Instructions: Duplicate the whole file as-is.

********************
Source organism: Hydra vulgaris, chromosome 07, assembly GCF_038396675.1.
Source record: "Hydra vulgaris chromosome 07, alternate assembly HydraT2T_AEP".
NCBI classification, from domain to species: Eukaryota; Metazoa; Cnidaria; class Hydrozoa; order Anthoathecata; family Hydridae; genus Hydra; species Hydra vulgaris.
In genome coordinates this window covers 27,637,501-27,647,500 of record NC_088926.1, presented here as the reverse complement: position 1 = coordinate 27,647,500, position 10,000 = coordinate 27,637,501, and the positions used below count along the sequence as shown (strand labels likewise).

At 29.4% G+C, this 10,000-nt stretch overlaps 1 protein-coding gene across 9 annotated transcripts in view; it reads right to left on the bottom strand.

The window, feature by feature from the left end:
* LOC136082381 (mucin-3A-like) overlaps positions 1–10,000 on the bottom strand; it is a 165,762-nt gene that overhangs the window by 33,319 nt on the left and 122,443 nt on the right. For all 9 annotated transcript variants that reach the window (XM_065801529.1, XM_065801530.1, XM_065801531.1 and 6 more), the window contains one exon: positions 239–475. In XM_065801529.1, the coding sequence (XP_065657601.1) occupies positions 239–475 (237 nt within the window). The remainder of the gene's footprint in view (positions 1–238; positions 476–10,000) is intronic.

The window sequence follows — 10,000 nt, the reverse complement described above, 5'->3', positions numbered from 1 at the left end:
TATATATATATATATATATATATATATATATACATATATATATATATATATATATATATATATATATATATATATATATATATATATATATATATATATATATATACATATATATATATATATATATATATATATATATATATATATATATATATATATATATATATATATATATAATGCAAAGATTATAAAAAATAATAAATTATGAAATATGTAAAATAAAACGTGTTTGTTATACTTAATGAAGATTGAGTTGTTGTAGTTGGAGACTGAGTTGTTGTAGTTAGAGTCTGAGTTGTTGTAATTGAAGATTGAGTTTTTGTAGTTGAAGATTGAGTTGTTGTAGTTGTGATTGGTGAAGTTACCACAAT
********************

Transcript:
Source organism: Hydra vulgaris, chromosome 07, assembly GCF_038396675.1.
Source record: "Hydra vulgaris chromosome 07, alternate assembly HydraT2T_AEP".
NCBI classification, from domain to species: Eukaryota; Metazoa; Cnidaria; class Hydrozoa; order Anthoathecata; family Hydridae; genus Hydra; species Hydra vulgaris.
In genome coordinates this window covers 27,637,501-27,647,500 of record NC_088926.1, presented here as the reverse complement: position 1 = coordinate 27,647,500, position 10,000 = coordinate 27,637,501, and the positions used below count along the sequence as shown (strand labels likewise).

At 29.4% G+C, this 10,000-nt stretch overlaps 1 protein-coding gene across 9 annotated transcripts in view; it reads right to left on the bottom strand.

The window, feature by feature from the left end:
* LOC136082381 (mucin-3A-like) overlaps positions 1–10,000 on the bottom strand; it is a 165,762-nt gene that overhangs the window by 33,319 nt on the left and 122,443 nt on the right. For all 9 annotated transcript variants that reach the window (XM_065801529.1, XM_065801530.1, XM_065801531.1 and 6 more), the window contains one exon: positions 239–475. In XM_065801529.1, the coding sequence (XP_065657601.1) occupies positions 239–475 (237 nt within the window). The remainder of the gene's footprint in view (positions 1–238; positions 476–10,000) is intronic.

The window sequence follows — 10,000 nt, the reverse complement described above, 5'->3', positions numbered from 1 at the left end:
TATATATATATATATATATATATATATATATACATATATATATATATATATATATATATATATATATATATATATATATATATATATATATATATATATATATATACATATATATATATATATATATATATATATATATATATATATATATATATATATATATATATATATATATAATGCAAAGATTATAAAAAATAATAAATTATGAAATATGTAAAATAAAACGTGTTTGTTATACTTAATGAAGATTGAGTTGTTGTAGTTGGAGACTGAGTTGTTGTAGTTAGAGTCTGAGTTGTTGTAATTGAAGATTGAGTTTTTGTAGTTGAAGATTGAGTTGTTGTAGTTGTGATTGGTGAAGTTACCACAAT